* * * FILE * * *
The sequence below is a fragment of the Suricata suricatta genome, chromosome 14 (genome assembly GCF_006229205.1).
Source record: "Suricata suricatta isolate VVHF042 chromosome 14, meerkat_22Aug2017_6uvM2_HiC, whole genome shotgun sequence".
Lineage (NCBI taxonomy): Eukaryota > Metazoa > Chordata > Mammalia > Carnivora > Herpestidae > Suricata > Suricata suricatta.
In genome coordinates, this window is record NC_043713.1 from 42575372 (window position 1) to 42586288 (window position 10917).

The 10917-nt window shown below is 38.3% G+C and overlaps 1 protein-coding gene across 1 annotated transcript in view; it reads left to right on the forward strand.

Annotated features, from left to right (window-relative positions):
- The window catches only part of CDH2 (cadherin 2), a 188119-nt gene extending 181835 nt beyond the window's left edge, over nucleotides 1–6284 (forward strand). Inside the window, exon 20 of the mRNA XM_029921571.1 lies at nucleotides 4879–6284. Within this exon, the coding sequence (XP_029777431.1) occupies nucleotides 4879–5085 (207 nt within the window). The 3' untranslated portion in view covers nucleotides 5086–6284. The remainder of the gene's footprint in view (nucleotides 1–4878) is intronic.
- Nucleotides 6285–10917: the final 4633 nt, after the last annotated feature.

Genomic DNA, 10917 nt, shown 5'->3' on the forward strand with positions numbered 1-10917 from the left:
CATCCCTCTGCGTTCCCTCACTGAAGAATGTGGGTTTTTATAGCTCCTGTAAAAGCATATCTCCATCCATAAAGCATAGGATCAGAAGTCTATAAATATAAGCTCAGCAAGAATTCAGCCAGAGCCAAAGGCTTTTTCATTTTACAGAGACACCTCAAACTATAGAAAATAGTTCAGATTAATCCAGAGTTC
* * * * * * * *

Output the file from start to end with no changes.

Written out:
The sequence below is a fragment of the Suricata suricatta genome, chromosome 14 (genome assembly GCF_006229205.1).
Source record: "Suricata suricatta isolate VVHF042 chromosome 14, meerkat_22Aug2017_6uvM2_HiC, whole genome shotgun sequence".
Lineage (NCBI taxonomy): Eukaryota > Metazoa > Chordata > Mammalia > Carnivora > Herpestidae > Suricata > Suricata suricatta.
In genome coordinates, this window is record NC_043713.1 from 42575372 (window position 1) to 42586288 (window position 10917).

The 10917-nt window shown below is 38.3% G+C and overlaps 1 protein-coding gene across 1 annotated transcript in view; it reads left to right on the forward strand.

Annotated features, from left to right (window-relative positions):
- The window catches only part of CDH2 (cadherin 2), a 188119-nt gene extending 181835 nt beyond the window's left edge, over nucleotides 1–6284 (forward strand). Inside the window, exon 20 of the mRNA XM_029921571.1 lies at nucleotides 4879–6284. Within this exon, the coding sequence (XP_029777431.1) occupies nucleotides 4879–5085 (207 nt within the window). The 3' untranslated portion in view covers nucleotides 5086–6284. The remainder of the gene's footprint in view (nucleotides 1–4878) is intronic.
- Nucleotides 6285–10917: the final 4633 nt, after the last annotated feature.

Genomic DNA, 10917 nt, shown 5'->3' on the forward strand with positions numbered 1-10917 from the left:
CATCCCTCTGCGTTCCCTCACTGAAGAATGTGGGTTTTTATAGCTCCTGTAAAAGCATATCTCCATCCATAAAGCATAGGATCAGAAGTCTATAAATATAAGCTCAGCAAGAATTCAGCCAGAGCCAAAGGCTTTTTCATTTTACAGAGACACCTCAAACTATAGAAAATAGTTCAGATTAATCCAGAGTTC